I’ve wanted to visit Joshua Tree National Park for decades but for some reason or another we couldn’t visit the park on our previous trips to Palm Springs and Southern California. I was so excited when we included it in our plan this time, I could wait to get there. Joshua Tree National Park is a great 1-day trip from Palm Springs area. If you have 2-3 days you can do so much more. The park has something for everyone – photographer, casual hiker, non-hiker, backpacker, rock climber, history buff, geologist, botanist, wildlife enthusiast, adventurer, athlete and really anyone.
Joshua Tree National Park may be one of the smaller national parks I’ve visited in the US but I definitely recommend you visit if you’re in Southern California, especially if you’re in Palm Springs Area. The park is about 800,000 acres. While much of it is inaccessible by cars, it is accessible by hiking, 4WD and jeeps tours.
- What to expect in a National Park during a Government shutdown?
- Entering and Orienting to Joshua Tree National Park
- Sunrise in Cholla Cactus Garden
- Jumbo Rocks in Joshua Tree National Park
- Hidden Valley Hike and Picnic Areas
- Sunset in Barker Dam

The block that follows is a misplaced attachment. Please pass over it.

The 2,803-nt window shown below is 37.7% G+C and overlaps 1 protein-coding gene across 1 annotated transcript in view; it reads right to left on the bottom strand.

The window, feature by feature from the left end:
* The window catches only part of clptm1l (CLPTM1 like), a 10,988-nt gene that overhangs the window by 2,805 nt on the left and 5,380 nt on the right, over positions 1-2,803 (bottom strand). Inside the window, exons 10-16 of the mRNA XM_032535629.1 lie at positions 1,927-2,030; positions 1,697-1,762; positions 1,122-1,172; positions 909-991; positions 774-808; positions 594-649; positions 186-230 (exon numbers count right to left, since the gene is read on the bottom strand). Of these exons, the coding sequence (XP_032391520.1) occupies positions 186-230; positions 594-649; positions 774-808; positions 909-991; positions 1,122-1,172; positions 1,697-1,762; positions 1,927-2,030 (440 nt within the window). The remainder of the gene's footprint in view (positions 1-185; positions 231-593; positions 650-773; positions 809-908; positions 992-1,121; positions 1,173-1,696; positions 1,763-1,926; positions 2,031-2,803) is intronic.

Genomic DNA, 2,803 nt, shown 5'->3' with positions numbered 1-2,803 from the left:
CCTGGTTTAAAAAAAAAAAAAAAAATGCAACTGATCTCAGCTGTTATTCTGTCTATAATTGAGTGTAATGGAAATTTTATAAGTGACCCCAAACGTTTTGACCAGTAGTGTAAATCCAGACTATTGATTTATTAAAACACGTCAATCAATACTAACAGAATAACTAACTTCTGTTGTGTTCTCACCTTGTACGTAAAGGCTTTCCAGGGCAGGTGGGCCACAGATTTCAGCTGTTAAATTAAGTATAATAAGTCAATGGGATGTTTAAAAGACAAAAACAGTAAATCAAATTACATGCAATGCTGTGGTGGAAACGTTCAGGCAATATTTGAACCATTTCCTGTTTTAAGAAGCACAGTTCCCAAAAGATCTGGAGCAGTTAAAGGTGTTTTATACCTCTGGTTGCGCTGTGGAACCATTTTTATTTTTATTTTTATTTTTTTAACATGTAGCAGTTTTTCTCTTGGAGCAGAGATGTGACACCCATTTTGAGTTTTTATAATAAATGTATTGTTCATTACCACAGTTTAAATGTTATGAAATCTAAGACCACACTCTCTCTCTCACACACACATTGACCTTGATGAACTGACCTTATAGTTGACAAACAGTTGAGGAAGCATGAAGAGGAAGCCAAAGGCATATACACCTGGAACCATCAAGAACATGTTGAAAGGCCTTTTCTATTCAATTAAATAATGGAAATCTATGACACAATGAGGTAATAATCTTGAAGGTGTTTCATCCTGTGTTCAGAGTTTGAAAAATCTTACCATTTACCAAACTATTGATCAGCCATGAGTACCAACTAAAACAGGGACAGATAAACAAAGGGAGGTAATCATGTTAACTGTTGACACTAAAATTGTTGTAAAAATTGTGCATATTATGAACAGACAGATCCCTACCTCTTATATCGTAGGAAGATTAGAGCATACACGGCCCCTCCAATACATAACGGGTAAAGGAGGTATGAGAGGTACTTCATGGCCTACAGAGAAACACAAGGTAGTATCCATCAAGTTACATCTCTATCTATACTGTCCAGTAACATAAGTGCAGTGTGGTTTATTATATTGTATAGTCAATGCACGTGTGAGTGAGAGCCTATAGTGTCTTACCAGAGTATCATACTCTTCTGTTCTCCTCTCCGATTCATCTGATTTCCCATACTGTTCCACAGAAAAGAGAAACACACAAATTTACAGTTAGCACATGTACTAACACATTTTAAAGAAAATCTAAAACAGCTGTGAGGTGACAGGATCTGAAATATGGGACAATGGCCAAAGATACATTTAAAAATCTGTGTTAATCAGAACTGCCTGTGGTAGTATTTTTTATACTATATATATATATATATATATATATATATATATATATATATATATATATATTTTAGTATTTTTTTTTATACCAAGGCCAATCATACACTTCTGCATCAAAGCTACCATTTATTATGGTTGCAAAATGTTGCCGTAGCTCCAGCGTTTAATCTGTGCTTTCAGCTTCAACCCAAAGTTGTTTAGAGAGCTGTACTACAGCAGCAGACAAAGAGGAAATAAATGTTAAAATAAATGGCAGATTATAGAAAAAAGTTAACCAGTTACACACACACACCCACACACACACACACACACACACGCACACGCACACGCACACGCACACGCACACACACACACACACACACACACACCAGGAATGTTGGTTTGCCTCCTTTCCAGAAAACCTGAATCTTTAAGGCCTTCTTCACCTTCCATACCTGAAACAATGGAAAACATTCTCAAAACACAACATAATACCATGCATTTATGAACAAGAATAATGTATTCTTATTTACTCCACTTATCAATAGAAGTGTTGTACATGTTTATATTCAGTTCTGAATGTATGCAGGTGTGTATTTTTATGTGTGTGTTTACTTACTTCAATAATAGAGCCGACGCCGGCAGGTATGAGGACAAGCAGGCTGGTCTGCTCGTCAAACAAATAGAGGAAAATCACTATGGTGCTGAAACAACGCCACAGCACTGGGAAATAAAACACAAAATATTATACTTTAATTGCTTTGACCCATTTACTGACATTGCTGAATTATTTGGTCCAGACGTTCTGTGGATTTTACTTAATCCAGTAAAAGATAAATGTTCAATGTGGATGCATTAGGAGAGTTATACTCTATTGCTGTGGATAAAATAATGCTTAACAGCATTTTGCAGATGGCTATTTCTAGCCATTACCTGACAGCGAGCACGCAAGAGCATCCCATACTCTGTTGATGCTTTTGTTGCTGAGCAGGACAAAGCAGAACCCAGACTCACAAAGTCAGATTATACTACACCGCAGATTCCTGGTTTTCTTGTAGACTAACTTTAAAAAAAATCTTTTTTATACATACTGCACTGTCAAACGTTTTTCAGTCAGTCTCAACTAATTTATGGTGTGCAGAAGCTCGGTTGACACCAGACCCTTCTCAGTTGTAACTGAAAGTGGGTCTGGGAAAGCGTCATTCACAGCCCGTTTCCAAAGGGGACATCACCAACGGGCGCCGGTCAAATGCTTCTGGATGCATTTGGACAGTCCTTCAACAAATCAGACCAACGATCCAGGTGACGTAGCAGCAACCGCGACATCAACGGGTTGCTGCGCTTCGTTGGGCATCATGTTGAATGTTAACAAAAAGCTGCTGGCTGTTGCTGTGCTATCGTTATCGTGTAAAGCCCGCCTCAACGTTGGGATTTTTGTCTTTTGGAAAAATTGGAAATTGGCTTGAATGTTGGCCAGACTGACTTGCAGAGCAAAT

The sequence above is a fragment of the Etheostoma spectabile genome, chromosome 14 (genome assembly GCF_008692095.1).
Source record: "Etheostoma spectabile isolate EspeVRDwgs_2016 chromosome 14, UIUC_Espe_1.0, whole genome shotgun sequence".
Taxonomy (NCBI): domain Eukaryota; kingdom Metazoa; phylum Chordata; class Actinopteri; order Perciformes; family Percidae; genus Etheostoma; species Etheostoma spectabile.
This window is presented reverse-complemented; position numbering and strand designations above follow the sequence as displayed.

- Keys View Drive
- Ryan Peak Hike
- Milky way in the Night Sky
- Tips for Visiting Joshua Tree National Park
- Related Articles
What to expect in a National Park during a Government shutdown?
We visited Joshua Tree NP over 2018 Christmas, a time when our federal government had been shut down. The employees were given 4 hours to shut down everything – set out of office replies, voice messages, websites etc for an indefinite amount of time.
All we knew before going was that there will be no federal employee on site – so no check-in, no rangers, no guided hikes, no bathrooms, no food, no cleaning etc. etc. We didn’t even know if Joshua Tree National park would be open during the federal government shutdown. But we went anyway.
The park was open and free but there were no services. Our plan to bring our own food helped. A few bathrooms were open. I hope the federal government reopens before our parks are littered or damaged.